KEEP EMOTIONS OUT OF YOUR INVESTMENTS
Not letting emotions cloud your investment judgment is easier said than done, especially when the market is not looking particularly good. Here are four tips to help keep your emotions in check.
just as investors started to cope with the “Sell in May and go away” dilemma, June struck with a brand new bout of uneasiness. In the week up to 14 June, the FTSE/JSE All Share Index (Alsi) already lost more than 5% of its value and many investment specialists reckon that this is only the beginning of a relatively tough time ahead.
I was recently asked what my first recommendation would be to an investor given the current market conditions. Unlike the masses, it wouldn’t be to seek salvation in offshore investments or even to give preference to a specific asset class. My number one investment recommendation would be to keep your emotions out of your investments, especially now.
Well-known philosopher, Bertrand Russell, said: “Control your emotion, or it will control you”, which fits in so perfectly with the management of your personal investments. Your emotions can prevent you from thinking clearly and may allow you to make investment decisions which can lead to an array of negative consequences over the long term. The best way to illustrate my point would be to use an investor who decided to invest in the stock market on 22 May 2008. Not only did they buy into the market as it reached peak levels, but had to watch as the stock market lost more than 40% of its value later that year. The investor who allowed their emotions to control them would probably have sold all their investments out of fear for even greater losses, and probably wouldn’t have been able to make up for those losses.
The person who controlled their emotions, however, would have boasted a portfolio (before taxes) which managed to outperform any money-market investment as at the end of 2012, following one of the greatest recessions of all time. In principle it sounds relatively easy: I just have to keep my emotions out of my investments, right? Unfortunately, it’s easier said than done, so how should we go about keeping our emotions at bay?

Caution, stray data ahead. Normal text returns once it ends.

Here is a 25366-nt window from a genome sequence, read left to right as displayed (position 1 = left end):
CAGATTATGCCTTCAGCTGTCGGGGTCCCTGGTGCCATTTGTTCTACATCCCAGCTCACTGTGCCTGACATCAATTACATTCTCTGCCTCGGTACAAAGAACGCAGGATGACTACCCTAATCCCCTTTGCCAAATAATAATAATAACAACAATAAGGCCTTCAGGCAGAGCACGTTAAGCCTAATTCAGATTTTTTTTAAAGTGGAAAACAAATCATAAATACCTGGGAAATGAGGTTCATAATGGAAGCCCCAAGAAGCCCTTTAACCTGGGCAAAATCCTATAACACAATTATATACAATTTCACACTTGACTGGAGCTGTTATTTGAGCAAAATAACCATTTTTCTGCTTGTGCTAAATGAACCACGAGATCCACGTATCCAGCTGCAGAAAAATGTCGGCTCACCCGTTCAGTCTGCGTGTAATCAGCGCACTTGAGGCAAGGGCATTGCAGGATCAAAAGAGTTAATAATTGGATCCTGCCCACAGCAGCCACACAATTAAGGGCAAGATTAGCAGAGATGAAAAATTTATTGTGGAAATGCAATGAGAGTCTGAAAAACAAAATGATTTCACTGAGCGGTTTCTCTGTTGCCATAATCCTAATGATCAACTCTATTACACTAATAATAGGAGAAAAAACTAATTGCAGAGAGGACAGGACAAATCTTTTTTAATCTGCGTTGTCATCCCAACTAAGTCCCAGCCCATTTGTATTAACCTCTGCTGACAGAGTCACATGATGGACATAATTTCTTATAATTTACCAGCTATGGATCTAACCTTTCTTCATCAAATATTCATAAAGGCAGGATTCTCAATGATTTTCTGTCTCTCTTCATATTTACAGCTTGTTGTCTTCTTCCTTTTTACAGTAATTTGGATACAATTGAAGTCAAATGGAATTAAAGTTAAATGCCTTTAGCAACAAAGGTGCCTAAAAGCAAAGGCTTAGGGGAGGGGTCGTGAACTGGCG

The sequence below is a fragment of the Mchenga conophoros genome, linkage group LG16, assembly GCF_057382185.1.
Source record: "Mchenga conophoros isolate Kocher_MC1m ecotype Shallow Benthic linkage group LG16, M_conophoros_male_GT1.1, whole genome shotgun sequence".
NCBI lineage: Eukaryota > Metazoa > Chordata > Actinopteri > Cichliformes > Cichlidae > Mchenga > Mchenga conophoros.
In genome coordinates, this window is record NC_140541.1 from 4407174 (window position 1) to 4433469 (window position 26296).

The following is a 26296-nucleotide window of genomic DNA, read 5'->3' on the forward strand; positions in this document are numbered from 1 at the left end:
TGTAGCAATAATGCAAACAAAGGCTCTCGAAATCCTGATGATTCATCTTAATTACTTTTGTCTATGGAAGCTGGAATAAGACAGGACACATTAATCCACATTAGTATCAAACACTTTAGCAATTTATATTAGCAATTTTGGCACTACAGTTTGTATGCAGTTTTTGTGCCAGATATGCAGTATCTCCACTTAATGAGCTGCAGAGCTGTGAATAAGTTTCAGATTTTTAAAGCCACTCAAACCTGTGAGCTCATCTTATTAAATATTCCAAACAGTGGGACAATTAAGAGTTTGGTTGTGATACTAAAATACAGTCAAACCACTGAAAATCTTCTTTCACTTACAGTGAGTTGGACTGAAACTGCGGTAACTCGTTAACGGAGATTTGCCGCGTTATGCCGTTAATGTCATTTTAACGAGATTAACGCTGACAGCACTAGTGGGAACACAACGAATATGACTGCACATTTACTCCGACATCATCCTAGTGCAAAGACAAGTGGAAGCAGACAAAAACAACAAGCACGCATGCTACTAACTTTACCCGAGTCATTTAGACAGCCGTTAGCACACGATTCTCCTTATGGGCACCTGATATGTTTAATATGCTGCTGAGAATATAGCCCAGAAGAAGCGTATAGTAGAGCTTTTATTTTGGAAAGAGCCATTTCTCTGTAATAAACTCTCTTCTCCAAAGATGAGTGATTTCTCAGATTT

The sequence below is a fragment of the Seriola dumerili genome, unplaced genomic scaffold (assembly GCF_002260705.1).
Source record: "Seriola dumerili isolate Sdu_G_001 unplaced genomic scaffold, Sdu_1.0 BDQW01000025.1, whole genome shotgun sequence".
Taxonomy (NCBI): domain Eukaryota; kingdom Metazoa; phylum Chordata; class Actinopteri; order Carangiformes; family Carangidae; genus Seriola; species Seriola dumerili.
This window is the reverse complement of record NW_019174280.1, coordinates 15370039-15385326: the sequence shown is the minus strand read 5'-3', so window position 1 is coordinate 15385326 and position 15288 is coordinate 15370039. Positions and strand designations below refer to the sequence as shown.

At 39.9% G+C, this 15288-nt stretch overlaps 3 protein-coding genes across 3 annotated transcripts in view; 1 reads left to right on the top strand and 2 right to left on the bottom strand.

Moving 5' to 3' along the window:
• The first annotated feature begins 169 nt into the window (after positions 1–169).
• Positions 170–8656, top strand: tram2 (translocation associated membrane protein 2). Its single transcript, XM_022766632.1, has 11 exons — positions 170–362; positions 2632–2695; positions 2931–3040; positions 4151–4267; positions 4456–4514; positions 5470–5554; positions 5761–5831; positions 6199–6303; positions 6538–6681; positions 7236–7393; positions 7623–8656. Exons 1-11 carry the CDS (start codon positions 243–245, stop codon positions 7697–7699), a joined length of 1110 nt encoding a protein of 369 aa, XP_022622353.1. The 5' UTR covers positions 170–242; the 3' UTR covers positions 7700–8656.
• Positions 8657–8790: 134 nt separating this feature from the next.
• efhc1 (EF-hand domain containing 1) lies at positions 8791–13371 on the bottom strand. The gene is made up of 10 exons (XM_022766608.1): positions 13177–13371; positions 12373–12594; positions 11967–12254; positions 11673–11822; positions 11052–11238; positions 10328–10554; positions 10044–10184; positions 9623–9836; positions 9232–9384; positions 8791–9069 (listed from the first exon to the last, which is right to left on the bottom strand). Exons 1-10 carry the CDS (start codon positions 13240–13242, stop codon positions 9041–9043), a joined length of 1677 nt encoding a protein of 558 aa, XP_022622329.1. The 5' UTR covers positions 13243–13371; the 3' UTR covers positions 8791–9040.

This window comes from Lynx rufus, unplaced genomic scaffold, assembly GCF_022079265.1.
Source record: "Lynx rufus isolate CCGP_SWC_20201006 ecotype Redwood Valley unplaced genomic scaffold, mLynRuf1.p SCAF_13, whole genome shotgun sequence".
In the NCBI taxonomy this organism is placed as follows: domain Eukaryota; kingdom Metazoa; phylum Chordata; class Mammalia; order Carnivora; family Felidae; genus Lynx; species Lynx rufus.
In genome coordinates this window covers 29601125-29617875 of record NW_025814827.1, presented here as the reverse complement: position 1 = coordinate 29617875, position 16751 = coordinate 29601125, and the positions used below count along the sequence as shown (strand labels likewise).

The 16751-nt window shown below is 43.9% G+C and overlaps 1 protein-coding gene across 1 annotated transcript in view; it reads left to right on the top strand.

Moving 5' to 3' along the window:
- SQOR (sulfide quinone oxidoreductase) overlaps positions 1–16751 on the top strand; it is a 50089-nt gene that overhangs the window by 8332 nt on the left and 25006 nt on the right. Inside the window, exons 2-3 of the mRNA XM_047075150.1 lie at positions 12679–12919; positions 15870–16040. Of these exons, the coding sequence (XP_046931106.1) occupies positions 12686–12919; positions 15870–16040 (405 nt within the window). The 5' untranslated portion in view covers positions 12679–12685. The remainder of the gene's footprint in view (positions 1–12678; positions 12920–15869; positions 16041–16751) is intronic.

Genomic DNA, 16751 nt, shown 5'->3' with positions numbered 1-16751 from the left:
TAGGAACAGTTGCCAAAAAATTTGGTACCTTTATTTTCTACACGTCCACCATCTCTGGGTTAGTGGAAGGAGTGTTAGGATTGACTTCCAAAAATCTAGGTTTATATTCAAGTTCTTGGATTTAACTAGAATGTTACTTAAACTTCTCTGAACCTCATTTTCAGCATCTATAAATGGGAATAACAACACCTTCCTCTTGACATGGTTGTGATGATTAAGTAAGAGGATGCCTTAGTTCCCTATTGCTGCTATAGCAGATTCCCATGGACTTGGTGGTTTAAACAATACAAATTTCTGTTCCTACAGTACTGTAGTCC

1. Do your homework properly
When you buy a share or any other investment, your decision must be based on proper homework and analysis. You are spending your own capital and no one cares more about your money than you do. If you feel that a particular investment doesn’t fall within your field of knowledge, don’t hesitate to consult an investment professional.
2. Try to determine what can go wrong in advance
There are many tools available that can simplify this process for you. If you consider investing in the Alsi knowing that it lost more than 40% of its value in mere months less than a decade ago, you may either think twice before making this investment, or you may be prepared to see it for what it should be: a long-term investment. Take a look at shares’ volatility and if you prefer investing in unit trusts, take a good look at fact sheets and analyse figures such as volatility, negative months versus positive months, and Sharpe and Sortino ratios, which measure riskadjusted returns.
3. A weight that won’t break the scale
There is a saying, “Don’t bet the farm”. It is true that you can’t win if you don’t play, but it’s also true that if you don’t play, you can’t lose anything. Keep your positions and exposure to a minimum and more importantly, within your risk profile. Be sure to determine your maximum risk tolerance before you invest, and stick to it.
4. Get a hobby
So you did you homework, you know what can go wrong and you invested within your risk profile. What next? Buy a mountain bike, a set of golf clubs or even a good pair of running shoes and leave your investment alone over the short term. Of course many of you may disagree with me on this point, but something very serious has to go wrong before you will need to make drastic changes or even sell out. Shares remain one of the best asset classes out there, as long as you keep it and monitor it over the long term (seven years or more).
My number one investment recommendation would be to keep your emotions out of your investments, especially now.